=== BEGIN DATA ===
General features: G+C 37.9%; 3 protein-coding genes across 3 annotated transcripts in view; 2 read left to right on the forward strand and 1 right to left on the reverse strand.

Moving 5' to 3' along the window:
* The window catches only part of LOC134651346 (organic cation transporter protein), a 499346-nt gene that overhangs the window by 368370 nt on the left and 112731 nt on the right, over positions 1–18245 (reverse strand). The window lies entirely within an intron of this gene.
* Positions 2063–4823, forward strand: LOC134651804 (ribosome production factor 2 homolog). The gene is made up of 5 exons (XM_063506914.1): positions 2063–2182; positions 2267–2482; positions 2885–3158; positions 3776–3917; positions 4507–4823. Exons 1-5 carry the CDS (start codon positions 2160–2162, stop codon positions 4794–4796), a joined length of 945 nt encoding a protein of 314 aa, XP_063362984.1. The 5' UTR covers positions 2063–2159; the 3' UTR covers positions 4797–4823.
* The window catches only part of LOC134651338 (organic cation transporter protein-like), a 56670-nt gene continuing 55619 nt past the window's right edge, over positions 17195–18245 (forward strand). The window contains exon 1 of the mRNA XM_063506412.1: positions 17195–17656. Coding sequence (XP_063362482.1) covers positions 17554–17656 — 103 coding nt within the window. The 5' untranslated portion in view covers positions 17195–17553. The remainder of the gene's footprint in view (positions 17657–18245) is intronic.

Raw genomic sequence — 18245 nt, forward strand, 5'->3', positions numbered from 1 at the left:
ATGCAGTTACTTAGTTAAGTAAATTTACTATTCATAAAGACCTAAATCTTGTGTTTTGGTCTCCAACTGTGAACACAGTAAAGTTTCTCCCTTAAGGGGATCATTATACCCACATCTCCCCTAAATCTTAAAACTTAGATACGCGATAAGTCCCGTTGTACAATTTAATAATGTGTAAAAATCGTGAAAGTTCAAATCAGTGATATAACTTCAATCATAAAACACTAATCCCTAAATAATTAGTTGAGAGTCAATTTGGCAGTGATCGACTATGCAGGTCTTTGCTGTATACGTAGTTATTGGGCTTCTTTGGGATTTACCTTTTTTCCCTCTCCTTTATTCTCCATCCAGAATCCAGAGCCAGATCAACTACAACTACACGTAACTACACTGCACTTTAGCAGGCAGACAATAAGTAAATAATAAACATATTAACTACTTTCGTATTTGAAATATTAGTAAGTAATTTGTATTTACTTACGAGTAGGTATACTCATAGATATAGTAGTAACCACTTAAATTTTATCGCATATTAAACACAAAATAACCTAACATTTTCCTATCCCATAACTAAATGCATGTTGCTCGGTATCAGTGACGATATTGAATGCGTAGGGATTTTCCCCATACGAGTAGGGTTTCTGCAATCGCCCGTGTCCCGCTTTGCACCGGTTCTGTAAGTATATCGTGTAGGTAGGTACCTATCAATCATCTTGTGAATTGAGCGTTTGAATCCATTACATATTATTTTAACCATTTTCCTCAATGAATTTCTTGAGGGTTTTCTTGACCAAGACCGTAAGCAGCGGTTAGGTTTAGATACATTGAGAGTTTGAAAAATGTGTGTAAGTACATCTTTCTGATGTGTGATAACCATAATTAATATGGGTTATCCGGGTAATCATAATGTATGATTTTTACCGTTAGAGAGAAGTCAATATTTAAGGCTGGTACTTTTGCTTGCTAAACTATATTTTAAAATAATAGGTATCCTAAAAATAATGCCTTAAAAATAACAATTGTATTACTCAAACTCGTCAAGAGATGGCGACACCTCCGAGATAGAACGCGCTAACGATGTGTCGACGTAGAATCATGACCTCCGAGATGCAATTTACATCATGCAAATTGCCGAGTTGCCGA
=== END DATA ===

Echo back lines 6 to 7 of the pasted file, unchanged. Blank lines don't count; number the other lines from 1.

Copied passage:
Raw genomic sequence — 18245 nt, forward strand, 5'->3', positions numbered from 1 at the left:
ATGCAGTTACTTAGTTAAGTAAATTTACTATTCATAAAGACCTAAATCTTGTGTTTTGGTCTCCAACTGTGAACACAGTAAAGTTTCTCCCTTAAGGGGATCATTATACCCACATCTCCCCTAAATCTTAAAACTTAGATACGCGATAAGTCCCGTTGTACAATTTAATAATGTGTAAAAATCGTGAAAGTTCAAATCAGTGATATAACTTCAATCATAAAACACTAATCCCTAAATAATTAGTTGAGAGTCAATTTGGCAGTGATCGACTATGCAGGTCTTTGCTGTATACGTAGTTATTGGGCTTCTTTGGGATTTACCTTTTTTCCCTCTCCTTTATTCTCCATCCAGAATCCAGAGCCAGATCAACTACAACTACACGTAACTACACTGCACTTTAGCAGGCAGACAATAAGTAAATAATAAACATATTAACTACTTTCGTATTTGAAATATTAGTAAGTAATTTGTATTTACTTACGAGTAGGTATACTCATAGATATAGTAGTAACCACTTAAATTTTATCGCATATTAAACACAAAATAACCTAACATTTTCCTATCCCATAACTAAATGCATGTTGCTCGGTATCAGTGACGATATTGAATGCGTAGGGATTTTCCCCATACGAGTAGGGTTTCTGCAATCGCCCGTGTCCCGCTTTGCACCGGTTCTGTAAGTATATCGTGTAGGTAGGTACCTATCAATCATCTTGTGAATTGAGCGTTTGAATCCATTACATATTATTTTAACCATTTTCCTCAATGAATTTCTTGAGGGTTTTCTTGACCAAGACCGTAAGCAGCGGTTAGGTTTAGATACATTGAGAGTTTGAAAAATGTGTGTAAGTACATCTTTCTGATGTGTGATAACCATAATTAATATGGGTTATCCGGGTAATCATAATGTATGATTTTTACCGTTAGAGAGAAGTCAATATTTAAGGCTGGTACTTTTGCTTGCTAAACTATATTTTAAAATAATAGGTATCCTAAAAATAATGCCTTAAAAATAACAATTGTATTACTCAAACTCGTCAAGAGATGGCGACACCTCCGAGATAGAACGCGCTAACGATGTGTCGACGTAGAATCATGACCTCCGAGATGCAATTTACATCATGCAAATTGCCGAGTTGCCGA